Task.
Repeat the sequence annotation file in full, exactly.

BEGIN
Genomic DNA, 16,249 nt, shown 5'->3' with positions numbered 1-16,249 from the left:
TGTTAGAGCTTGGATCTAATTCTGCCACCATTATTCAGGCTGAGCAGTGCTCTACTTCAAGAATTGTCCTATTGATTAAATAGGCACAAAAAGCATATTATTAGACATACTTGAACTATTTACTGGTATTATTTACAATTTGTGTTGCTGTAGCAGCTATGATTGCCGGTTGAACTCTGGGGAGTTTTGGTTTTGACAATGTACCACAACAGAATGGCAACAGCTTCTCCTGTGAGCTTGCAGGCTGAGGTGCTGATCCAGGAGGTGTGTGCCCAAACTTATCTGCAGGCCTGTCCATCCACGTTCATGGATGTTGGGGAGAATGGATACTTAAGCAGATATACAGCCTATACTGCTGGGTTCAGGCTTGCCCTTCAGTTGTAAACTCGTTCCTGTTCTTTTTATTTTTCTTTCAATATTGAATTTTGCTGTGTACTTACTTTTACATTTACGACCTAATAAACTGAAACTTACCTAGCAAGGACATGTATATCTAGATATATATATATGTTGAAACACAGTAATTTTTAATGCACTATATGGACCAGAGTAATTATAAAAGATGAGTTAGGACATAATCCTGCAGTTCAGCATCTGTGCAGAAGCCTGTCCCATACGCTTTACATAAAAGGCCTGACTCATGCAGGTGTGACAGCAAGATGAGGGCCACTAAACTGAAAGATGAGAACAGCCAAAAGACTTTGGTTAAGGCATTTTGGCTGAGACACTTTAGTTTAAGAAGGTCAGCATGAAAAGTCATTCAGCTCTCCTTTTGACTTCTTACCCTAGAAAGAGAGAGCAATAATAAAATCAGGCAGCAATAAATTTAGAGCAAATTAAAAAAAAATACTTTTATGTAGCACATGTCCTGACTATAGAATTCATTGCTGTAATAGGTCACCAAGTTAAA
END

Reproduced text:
Genomic DNA, 16,249 nt, shown 5'->3' with positions numbered 1-16,249 from the left:
TGTTAGAGCTTGGATCTAATTCTGCCACCATTATTCAGGCTGAGCAGTGCTCTACTTCAAGAATTGTCCTATTGATTAAATAGGCACAAAAAGCATATTATTAGACATACTTGAACTATTTACTGGTATTATTTACAATTTGTGTTGCTGTAGCAGCTATGATTGCCGGTTGAACTCTGGGGAGTTTTGGTTTTGACAATGTACCACAACAGAATGGCAACAGCTTCTCCTGTGAGCTTGCAGGCTGAGGTGCTGATCCAGGAGGTGTGTGCCCAAACTTATCTGCAGGCCTGTCCATCCACGTTCATGGATGTTGGGGAGAATGGATACTTAAGCAGATATACAGCCTATACTGCTGGGTTCAGGCTTGCCCTTCAGTTGTAAACTCGTTCCTGTTCTTTTTATTTTTCTTTCAATATTGAATTTTGCTGTGTACTTACTTTTACATTTACGACCTAATAAACTGAAACTTACCTAGCAAGGACATGTATATCTAGATATATATATATGTTGAAACACAGTAATTTTTAATGCACTATATGGACCAGAGTAATTATAAAAGATGAGTTAGGACATAATCCTGCAGTTCAGCATCTGTGCAGAAGCCTGTCCCATACGCTTTACATAAAAGGCCTGACTCATGCAGGTGTGACAGCAAGATGAGGGCCACTAAACTGAAAGATGAGAACAGCCAAAAGACTTTGGTTAAGGCATTTTGGCTGAGACACTTTAGTTTAAGAAGGTCAGCATGAAAAGTCATTCAGCTCTCCTTTTGACTTCTTACCCTAGAAAGAGAGAGCAATAATAAAATCAGGCAGCAATAAATTTAGAGCAAATTAAAAAAAAATACTTTTATGTAGCACATGTCCTGACTATAGAATTCATTGCTGTAATAGGTCACCAAGTTAAA